Habari gani, whatever that mean?!

It’s 2017 and we’re still at a point where we have to explain what the hashtag #Blacklivesmatter means, fear being pulled over by a cop, or bothered at the racial subliminal comments made under a viral video of black girl magic. We are flustered over the fact that our culture is being manipulated and stolen. But yet we still follow traditions that weren’t made for us. Now, I’m not going to sit here and go deep or come down on other people’s thoughts and beliefs. But sometimes traditions aren’t always a good thing. Some traditions need to be adjusted or removed altogether. So we’re going to stay positive and just bring up a holiday that was made for us by us and should be our new tradition.

I’m talking about Kwanzaa.Established in 1966 by the Great Ron Karenga, Kwanzaa intent is  to reconnect black Americans to their African roots and know their struggles as a people by building community.Only 13% of African-American celebrate this holiday. ( I am not in school , so I don’t have to cite my shit)Most Black people you ask what Kwanzaa is and they have no idea. I think it’s because Jayz and Beyonce haven’t made it popular or relevant yet, just joking. But seriously why haven’t we looked into this holiday? I thought with all this Trump, blacklivesmatter, Kaepernick boycott and racism becoming socially acceptable.Oh and we can’t forget about  the media making Jamal a thug and Chad  mentally ill. “Oh the manipulation of criminals”! Okay now back to my point , why don’t we celebrate  a holiday that’s is a celebration of honoring African heritage within African American culture…

Thank God Blackish made a episode about celebrating Juntheen, becuase God knows no one knew what that was before that show. Yes, I’m being sarcastic, don’t take it personal, sometimes I’m just a smartass. People Kwanzaa is so dope, it even has real meaning to it .

I started celebrating Kwanzaa at my two-bedroom apartment about 5 years ago. My family has alway celebrated it, well the elders of the family, but we never had anything big. So, I decided to start having parties every year. Most of my family members have different religious/ spiritual beliefs. So celebrating Kwanzaa was perfect because we could all celebrate it. My first one was my favorite, all my family came to my house, dressed in African print and was proud. I’m blessed with a huge kitchen , so I had everyone bring uncooked food. We cooked the food together, with laughter, love and music. As we cooked we taught one another how to make different dishes. The children were  making handmade decorations. My house was lit with so many lights. I had a person come in honor of my late grandmother (Gwendolyn Smith) and he played the drums. While he played he told a story and spoke highly of my grandmother. We all joined in and it was amazing. Everyone just ate, talked and had such a great time. Some family members brought handmade gifts, which had meaning to them. Now, how can you tell me Kwanzaa ain’t LIT?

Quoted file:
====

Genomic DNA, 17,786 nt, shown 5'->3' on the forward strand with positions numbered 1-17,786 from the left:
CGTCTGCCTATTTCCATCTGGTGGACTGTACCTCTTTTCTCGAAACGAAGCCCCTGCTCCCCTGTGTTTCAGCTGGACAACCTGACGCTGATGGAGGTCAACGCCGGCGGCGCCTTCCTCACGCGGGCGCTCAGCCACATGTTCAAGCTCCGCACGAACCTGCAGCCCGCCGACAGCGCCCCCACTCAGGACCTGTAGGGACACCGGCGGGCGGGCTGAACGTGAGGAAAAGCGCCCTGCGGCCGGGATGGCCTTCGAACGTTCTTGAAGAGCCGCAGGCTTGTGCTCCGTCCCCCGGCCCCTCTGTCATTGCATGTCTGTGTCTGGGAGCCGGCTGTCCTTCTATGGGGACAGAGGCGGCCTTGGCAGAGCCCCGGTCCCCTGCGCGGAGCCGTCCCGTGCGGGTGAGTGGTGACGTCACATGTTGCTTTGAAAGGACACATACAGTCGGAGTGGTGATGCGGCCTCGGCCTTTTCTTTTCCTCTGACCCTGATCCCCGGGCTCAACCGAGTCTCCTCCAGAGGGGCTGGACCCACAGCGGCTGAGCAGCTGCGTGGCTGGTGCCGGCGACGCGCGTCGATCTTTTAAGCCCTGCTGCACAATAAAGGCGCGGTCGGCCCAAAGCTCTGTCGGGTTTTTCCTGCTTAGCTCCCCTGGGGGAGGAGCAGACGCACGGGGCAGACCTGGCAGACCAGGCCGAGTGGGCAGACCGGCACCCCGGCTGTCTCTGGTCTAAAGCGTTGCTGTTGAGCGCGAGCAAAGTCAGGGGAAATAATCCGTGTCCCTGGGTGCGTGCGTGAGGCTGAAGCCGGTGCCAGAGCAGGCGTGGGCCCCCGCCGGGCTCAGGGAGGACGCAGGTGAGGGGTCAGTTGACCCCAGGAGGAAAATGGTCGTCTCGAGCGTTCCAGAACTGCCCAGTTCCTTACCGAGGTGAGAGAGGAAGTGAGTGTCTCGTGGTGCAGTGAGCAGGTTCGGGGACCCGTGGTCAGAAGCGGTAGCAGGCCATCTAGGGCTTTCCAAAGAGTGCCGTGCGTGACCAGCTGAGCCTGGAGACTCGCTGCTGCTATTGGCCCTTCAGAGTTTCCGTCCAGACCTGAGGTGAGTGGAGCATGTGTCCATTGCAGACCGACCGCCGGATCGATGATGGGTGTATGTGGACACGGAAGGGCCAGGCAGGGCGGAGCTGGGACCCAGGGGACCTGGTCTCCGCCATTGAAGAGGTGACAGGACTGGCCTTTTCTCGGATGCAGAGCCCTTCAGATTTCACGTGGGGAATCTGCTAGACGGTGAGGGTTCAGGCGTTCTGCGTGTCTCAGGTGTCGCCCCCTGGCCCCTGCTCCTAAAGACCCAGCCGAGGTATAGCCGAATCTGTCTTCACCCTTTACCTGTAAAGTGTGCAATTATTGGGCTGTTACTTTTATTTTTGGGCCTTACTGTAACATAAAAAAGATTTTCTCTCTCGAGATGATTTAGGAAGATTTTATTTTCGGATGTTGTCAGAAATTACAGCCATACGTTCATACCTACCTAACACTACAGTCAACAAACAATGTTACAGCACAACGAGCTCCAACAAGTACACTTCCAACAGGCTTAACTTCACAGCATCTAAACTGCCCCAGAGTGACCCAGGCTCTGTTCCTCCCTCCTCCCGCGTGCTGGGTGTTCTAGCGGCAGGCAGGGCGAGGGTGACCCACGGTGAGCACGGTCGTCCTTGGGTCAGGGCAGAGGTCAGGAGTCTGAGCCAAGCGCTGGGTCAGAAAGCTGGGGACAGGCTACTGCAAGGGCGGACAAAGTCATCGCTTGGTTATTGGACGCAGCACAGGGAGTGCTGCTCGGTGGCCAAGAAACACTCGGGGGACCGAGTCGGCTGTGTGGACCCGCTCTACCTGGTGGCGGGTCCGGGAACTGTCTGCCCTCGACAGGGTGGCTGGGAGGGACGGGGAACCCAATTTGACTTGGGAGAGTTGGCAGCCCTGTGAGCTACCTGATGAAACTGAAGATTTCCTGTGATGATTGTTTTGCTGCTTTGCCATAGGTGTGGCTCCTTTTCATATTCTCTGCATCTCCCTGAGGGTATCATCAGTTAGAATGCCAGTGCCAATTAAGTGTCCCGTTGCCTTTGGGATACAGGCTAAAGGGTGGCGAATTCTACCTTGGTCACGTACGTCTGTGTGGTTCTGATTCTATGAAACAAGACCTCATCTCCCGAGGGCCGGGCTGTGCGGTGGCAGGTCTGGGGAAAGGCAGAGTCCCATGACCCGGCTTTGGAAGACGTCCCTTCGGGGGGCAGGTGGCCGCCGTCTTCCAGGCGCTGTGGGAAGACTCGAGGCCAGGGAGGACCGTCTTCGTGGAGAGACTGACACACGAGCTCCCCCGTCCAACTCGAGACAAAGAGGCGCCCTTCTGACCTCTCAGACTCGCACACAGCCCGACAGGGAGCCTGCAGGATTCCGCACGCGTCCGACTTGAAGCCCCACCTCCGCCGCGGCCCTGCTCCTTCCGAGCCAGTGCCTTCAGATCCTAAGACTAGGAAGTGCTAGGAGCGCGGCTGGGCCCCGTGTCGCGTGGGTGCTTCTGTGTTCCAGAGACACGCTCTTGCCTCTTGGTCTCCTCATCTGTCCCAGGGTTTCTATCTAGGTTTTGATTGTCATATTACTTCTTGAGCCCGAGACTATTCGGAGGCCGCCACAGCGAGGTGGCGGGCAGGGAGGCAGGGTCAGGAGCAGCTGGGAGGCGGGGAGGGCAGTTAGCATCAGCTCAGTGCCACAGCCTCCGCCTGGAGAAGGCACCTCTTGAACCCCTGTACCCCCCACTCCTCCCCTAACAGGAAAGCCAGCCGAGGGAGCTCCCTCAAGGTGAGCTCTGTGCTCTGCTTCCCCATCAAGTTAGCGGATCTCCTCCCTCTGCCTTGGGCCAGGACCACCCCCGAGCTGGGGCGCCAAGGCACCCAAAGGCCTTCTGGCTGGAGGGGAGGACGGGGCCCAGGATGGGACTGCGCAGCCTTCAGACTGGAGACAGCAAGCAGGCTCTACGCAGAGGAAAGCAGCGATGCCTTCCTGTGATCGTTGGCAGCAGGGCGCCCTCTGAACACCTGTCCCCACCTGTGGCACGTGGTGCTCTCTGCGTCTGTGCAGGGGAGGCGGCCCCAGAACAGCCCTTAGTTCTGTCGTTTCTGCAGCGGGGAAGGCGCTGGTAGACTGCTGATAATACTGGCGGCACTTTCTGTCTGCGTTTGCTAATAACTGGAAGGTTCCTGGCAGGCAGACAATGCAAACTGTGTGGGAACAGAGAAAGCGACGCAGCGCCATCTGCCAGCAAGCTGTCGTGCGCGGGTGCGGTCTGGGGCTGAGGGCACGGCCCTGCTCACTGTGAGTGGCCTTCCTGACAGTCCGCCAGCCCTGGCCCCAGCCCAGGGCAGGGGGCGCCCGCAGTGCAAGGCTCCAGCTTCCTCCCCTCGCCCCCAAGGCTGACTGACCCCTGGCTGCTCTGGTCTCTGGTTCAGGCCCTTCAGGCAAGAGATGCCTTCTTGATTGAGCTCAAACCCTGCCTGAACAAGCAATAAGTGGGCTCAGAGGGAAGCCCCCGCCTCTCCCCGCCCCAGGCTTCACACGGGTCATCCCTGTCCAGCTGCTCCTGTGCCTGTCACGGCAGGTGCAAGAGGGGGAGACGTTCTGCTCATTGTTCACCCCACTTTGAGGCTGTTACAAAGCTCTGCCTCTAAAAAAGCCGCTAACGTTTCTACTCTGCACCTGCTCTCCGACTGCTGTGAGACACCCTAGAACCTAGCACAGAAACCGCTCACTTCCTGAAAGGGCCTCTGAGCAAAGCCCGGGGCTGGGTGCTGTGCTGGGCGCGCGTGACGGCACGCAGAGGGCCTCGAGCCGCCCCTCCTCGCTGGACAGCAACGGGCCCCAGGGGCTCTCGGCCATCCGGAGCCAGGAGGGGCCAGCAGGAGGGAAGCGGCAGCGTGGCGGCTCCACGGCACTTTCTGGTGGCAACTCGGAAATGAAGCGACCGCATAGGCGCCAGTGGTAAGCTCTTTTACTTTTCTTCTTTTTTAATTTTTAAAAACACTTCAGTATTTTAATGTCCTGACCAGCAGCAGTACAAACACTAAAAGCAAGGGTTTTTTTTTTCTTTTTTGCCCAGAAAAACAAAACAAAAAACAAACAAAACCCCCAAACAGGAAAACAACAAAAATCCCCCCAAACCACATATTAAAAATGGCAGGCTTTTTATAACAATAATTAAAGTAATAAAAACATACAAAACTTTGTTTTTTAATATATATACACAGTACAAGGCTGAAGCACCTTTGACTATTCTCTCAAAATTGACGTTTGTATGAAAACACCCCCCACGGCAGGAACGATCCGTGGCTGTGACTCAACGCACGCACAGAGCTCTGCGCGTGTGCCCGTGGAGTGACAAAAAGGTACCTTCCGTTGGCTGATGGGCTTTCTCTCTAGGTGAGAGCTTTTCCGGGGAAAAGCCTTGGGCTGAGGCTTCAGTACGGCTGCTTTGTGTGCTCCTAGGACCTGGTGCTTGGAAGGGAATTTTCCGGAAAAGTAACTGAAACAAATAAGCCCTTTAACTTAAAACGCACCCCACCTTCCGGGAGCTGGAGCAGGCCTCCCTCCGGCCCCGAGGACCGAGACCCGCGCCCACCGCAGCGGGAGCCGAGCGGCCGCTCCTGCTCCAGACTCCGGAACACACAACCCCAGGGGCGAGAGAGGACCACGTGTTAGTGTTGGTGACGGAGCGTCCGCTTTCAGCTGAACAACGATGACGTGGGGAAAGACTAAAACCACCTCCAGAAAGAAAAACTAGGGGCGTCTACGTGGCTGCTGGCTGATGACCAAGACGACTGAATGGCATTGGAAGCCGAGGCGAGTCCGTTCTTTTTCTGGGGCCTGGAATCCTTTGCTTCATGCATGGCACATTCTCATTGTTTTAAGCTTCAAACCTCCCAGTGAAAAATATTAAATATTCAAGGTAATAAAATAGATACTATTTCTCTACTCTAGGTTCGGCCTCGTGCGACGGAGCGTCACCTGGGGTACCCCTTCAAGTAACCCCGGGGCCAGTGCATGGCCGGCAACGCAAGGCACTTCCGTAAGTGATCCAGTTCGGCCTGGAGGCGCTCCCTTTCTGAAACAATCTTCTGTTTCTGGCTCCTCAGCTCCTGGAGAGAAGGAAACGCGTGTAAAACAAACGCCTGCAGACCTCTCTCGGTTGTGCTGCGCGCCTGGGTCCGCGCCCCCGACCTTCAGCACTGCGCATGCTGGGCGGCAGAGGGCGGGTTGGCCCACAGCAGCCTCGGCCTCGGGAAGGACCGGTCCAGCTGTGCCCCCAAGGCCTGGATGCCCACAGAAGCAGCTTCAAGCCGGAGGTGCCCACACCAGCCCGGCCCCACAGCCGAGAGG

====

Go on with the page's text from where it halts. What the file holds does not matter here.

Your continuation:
Something that is about remembrance of your ancestors, the present and the future of our people is something to celebrate and be so very proud of.

Get on your phone, Google Kwanzaa and start your own tradiction. Try to attend an event, celebration , dinner or any Kwanzaa gathering to get the hang of what’s it all about. I’m sure that you will leave a little more woke and happy that you attending such an event. Trust me when I say, my friends can’t wait to attend my next Kwanzaa stravaganza!

Three Red candles representing struggle, three green candles, representing the future and one black candle in the center, representing the people!!!!



Oh and “Habari gani,” which is Swahili for  “what’s the news” . The greeting is following by someone responding with the principle of the day. Hey you learn something new everyday.

Signing off ,

Black Young American Queen

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4 thoughts on “Habari gani, whatever that mean?!

  1. Great topic about Kwanzaa. I never learned about it or studied it. I think most people are stuck in traditions. I am one of them. I’m not afraid to learn anything new but the common traditions are what most people know and stay with. Attending a event such as yours that you’ve decided to do yearly could change peoples views on the “traditional holidays “, and allow people to branch off and try new things.


  2. I loved this post!!!! I totally agree that we as a people do not celebrate Kwanzaa and Juneteenth enough. To be completely honest, last year was the first year that I joined in any Juneteenth celebrations. Though I was very aware of Juneteenth, I just never celebrated it. I really don’t have a reason why. But I WILL be taking a conscious decision to start celebrating Kwanzaa and Juneteenth every year. Not even just for myself but for my son. I want him to have a sense of pride in his people and heritage. I thank you for this post as I will be sharing it. I also will be either attending your Kwanzaa celebration or participating in my own with my family. My siblings actually discussed celebrating Kwanzaa this and everyone after.


  3. Kwanzaa… I agree we as Afro Americans, Blacks, Pan Africans, Moors, what ever you want to call us; need to participate a lot more. This was create FUBU (Lol, for us by us. As Esh Mentioned) to gain culture indenpendence. Now Juneteenth, I do not agree we should part take in. Soul Reason, freedom is never given. Freedom is always taken and defend, which history shows we are not good in that department.
    We need to love our self as a people and Kwanzaa teaches the principles to do so effectively. I will definitely be involved this.
    Thank you for the topic.


    1. And thank you for the lovely comments


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